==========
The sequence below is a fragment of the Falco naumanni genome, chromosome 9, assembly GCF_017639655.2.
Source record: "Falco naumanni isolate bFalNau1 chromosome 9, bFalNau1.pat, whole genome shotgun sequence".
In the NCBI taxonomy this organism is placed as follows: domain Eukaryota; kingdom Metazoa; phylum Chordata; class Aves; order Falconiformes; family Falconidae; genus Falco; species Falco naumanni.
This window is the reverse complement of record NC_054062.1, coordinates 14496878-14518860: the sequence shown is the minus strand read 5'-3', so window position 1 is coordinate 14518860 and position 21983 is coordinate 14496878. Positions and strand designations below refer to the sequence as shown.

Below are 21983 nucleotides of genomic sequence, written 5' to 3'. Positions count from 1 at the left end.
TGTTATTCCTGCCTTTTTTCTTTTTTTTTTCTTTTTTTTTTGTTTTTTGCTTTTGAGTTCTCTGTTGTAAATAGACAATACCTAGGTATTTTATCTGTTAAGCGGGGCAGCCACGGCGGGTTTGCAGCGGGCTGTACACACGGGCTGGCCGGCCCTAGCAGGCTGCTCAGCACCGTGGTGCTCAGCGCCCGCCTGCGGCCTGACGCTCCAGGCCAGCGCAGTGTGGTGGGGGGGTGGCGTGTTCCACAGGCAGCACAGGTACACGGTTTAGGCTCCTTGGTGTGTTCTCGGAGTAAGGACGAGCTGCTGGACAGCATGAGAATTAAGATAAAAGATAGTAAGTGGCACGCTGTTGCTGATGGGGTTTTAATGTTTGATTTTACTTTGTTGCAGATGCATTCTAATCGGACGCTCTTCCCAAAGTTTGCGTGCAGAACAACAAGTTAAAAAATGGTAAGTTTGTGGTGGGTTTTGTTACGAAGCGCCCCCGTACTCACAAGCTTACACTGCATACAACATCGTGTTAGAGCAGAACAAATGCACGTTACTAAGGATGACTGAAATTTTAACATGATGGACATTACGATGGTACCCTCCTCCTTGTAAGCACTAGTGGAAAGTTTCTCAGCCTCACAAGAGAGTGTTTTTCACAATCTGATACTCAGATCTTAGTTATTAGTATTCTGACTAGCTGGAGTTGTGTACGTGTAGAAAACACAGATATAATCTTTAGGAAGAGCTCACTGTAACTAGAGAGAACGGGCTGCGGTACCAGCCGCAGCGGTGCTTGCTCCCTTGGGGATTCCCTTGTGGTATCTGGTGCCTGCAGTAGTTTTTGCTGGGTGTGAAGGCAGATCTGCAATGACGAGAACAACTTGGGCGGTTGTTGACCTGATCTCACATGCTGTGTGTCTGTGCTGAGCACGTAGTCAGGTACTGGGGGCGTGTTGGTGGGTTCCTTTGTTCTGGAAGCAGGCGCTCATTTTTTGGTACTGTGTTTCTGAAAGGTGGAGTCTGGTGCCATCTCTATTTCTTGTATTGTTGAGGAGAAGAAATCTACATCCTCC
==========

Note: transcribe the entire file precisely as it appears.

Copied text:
The sequence below is a fragment of the Falco naumanni genome, chromosome 9, assembly GCF_017639655.2.
Source record: "Falco naumanni isolate bFalNau1 chromosome 9, bFalNau1.pat, whole genome shotgun sequence".
In the NCBI taxonomy this organism is placed as follows: domain Eukaryota; kingdom Metazoa; phylum Chordata; class Aves; order Falconiformes; family Falconidae; genus Falco; species Falco naumanni.
This window is the reverse complement of record NC_054062.1, coordinates 14496878-14518860: the sequence shown is the minus strand read 5'-3', so window position 1 is coordinate 14518860 and position 21983 is coordinate 14496878. Positions and strand designations below refer to the sequence as shown.

Below are 21983 nucleotides of genomic sequence, written 5' to 3'. Positions count from 1 at the left end.
TGTTATTCCTGCCTTTTTTCTTTTTTTTTTCTTTTTTTTTTGTTTTTTGCTTTTGAGTTCTCTGTTGTAAATAGACAATACCTAGGTATTTTATCTGTTAAGCGGGGCAGCCACGGCGGGTTTGCAGCGGGCTGTACACACGGGCTGGCCGGCCCTAGCAGGCTGCTCAGCACCGTGGTGCTCAGCGCCCGCCTGCGGCCTGACGCTCCAGGCCAGCGCAGTGTGGTGGGGGGGTGGCGTGTTCCACAGGCAGCACAGGTACACGGTTTAGGCTCCTTGGTGTGTTCTCGGAGTAAGGACGAGCTGCTGGACAGCATGAGAATTAAGATAAAAGATAGTAAGTGGCACGCTGTTGCTGATGGGGTTTTAATGTTTGATTTTACTTTGTTGCAGATGCATTCTAATCGGACGCTCTTCCCAAAGTTTGCGTGCAGAACAACAAGTTAAAAAATGGTAAGTTTGTGGTGGGTTTTGTTACGAAGCGCCCCCGTACTCACAAGCTTACACTGCATACAACATCGTGTTAGAGCAGAACAAATGCACGTTACTAAGGATGACTGAAATTTTAACATGATGGACATTACGATGGTACCCTCCTCCTTGTAAGCACTAGTGGAAAGTTTCTCAGCCTCACAAGAGAGTGTTTTTCACAATCTGATACTCAGATCTTAGTTATTAGTATTCTGACTAGCTGGAGTTGTGTACGTGTAGAAAACACAGATATAATCTTTAGGAAGAGCTCACTGTAACTAGAGAGAACGGGCTGCGGTACCAGCCGCAGCGGTGCTTGCTCCCTTGGGGATTCCCTTGTGGTATCTGGTGCCTGCAGTAGTTTTTGCTGGGTGTGAAGGCAGATCTGCAATGACGAGAACAACTTGGGCGGTTGTTGACCTGATCTCACATGCTGTGTGTCTGTGCTGAGCACGTAGTCAGGTACTGGGGGCGTGTTGGTGGGTTCCTTTGTTCTGGAAGCAGGCGCTCATTTTTTGGTACTGTGTTTCTGAAAGGTGGAGTCTGGTGCCATCTCTATTTCTTGTATTGTTGAGGAGAAGAAATCTACATCCTCC